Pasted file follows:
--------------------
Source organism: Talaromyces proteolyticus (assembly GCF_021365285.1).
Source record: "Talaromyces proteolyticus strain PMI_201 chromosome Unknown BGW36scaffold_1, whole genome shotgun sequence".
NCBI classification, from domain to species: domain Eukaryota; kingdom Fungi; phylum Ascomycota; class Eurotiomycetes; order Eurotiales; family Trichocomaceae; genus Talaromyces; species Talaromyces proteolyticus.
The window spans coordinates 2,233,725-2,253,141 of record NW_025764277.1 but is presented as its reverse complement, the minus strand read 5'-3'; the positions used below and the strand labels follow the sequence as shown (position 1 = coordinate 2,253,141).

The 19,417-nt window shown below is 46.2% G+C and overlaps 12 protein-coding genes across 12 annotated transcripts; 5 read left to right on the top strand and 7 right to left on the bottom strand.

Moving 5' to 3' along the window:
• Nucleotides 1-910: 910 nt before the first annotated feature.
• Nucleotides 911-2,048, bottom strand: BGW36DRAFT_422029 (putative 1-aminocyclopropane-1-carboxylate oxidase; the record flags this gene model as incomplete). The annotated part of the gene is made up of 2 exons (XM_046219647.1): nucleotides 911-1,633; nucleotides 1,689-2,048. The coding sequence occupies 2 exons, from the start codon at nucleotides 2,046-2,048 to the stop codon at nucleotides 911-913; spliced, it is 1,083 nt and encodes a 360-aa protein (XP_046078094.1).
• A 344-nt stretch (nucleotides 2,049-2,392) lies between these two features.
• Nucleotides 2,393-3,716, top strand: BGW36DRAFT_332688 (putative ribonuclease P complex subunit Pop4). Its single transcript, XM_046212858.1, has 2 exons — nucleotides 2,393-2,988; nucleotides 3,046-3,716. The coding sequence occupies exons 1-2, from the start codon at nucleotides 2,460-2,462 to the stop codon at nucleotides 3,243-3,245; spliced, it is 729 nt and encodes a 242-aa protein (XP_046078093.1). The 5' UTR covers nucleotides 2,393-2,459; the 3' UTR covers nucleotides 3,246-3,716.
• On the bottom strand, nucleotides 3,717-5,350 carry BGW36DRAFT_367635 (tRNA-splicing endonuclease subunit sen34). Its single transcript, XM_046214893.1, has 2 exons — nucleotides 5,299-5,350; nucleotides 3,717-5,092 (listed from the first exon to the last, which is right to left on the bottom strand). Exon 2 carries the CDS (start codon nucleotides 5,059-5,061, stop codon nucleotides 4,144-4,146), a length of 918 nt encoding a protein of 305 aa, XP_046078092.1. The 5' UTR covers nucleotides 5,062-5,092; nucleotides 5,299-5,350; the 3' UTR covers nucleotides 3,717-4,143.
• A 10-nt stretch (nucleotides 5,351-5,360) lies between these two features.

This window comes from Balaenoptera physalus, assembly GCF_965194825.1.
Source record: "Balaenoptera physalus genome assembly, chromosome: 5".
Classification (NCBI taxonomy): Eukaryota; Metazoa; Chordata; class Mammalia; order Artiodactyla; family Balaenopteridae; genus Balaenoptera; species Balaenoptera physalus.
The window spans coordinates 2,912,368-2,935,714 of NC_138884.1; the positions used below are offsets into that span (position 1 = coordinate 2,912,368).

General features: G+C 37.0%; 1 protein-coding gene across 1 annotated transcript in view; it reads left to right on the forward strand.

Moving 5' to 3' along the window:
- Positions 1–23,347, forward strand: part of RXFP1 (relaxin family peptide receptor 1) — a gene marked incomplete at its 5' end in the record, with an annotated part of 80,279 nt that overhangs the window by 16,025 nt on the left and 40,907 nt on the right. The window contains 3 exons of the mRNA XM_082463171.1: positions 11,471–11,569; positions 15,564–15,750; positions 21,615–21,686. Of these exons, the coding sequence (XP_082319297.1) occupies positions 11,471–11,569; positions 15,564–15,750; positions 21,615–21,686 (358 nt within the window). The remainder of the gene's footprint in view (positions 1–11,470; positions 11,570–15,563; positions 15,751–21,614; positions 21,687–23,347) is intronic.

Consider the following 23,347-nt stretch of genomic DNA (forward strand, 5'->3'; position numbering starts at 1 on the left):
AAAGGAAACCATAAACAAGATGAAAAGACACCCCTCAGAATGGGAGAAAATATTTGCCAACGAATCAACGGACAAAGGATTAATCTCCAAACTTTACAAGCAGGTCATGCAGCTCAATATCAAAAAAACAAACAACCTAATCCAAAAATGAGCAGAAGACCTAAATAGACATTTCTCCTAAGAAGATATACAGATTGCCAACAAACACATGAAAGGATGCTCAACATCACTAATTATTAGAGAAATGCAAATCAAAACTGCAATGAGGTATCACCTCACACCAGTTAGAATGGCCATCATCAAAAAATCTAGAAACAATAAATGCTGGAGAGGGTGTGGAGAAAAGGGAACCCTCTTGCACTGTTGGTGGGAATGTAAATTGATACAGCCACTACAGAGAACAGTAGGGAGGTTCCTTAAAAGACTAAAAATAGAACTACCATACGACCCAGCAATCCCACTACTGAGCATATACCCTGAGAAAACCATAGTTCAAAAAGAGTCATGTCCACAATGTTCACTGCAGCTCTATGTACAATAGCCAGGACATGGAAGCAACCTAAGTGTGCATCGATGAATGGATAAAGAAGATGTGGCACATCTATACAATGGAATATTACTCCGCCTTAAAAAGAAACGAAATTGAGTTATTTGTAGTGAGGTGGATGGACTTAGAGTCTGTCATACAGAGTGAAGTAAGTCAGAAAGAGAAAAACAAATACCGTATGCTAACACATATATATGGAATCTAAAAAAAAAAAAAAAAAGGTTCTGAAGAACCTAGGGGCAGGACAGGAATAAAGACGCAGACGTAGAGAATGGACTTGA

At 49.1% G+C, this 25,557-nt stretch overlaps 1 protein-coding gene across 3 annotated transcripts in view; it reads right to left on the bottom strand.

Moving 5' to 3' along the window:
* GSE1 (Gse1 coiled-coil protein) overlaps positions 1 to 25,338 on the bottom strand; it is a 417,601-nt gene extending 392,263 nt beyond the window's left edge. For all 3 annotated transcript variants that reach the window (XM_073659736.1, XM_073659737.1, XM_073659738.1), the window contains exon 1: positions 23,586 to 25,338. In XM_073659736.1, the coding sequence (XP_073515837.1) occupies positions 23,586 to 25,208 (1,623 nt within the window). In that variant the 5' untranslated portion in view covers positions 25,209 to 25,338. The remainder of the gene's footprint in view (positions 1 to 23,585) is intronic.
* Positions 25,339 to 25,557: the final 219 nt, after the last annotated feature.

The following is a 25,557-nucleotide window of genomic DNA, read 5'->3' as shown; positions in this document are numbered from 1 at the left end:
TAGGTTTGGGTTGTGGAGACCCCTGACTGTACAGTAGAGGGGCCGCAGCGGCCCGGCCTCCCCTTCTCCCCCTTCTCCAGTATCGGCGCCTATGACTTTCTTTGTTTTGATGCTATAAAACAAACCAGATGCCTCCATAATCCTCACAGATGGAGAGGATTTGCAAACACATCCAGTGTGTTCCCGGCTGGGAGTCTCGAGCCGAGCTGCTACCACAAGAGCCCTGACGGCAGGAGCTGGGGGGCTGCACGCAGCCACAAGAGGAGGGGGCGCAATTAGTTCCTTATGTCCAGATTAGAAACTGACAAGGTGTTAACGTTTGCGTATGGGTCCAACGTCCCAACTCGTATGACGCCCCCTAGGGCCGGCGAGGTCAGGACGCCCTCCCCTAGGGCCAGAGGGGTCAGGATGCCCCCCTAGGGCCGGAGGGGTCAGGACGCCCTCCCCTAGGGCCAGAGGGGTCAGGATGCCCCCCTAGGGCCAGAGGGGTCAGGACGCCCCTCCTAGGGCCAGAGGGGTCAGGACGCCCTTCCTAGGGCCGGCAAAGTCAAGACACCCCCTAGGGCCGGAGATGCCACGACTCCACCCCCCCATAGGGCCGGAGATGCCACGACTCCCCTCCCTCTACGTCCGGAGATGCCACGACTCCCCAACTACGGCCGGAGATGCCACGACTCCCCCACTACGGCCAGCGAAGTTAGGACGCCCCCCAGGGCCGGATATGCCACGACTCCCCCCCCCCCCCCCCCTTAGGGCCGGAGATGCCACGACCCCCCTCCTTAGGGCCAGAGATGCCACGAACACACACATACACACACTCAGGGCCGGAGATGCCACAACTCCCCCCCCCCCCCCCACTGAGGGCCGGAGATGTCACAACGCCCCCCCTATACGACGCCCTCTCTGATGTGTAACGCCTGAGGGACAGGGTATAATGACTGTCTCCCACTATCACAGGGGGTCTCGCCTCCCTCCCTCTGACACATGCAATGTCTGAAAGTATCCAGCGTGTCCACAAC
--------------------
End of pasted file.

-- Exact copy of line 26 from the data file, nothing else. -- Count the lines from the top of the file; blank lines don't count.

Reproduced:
The following is a 25,557-nucleotide window of genomic DNA, read 5'->3' as shown; positions in this document are numbered from 1 at the left end: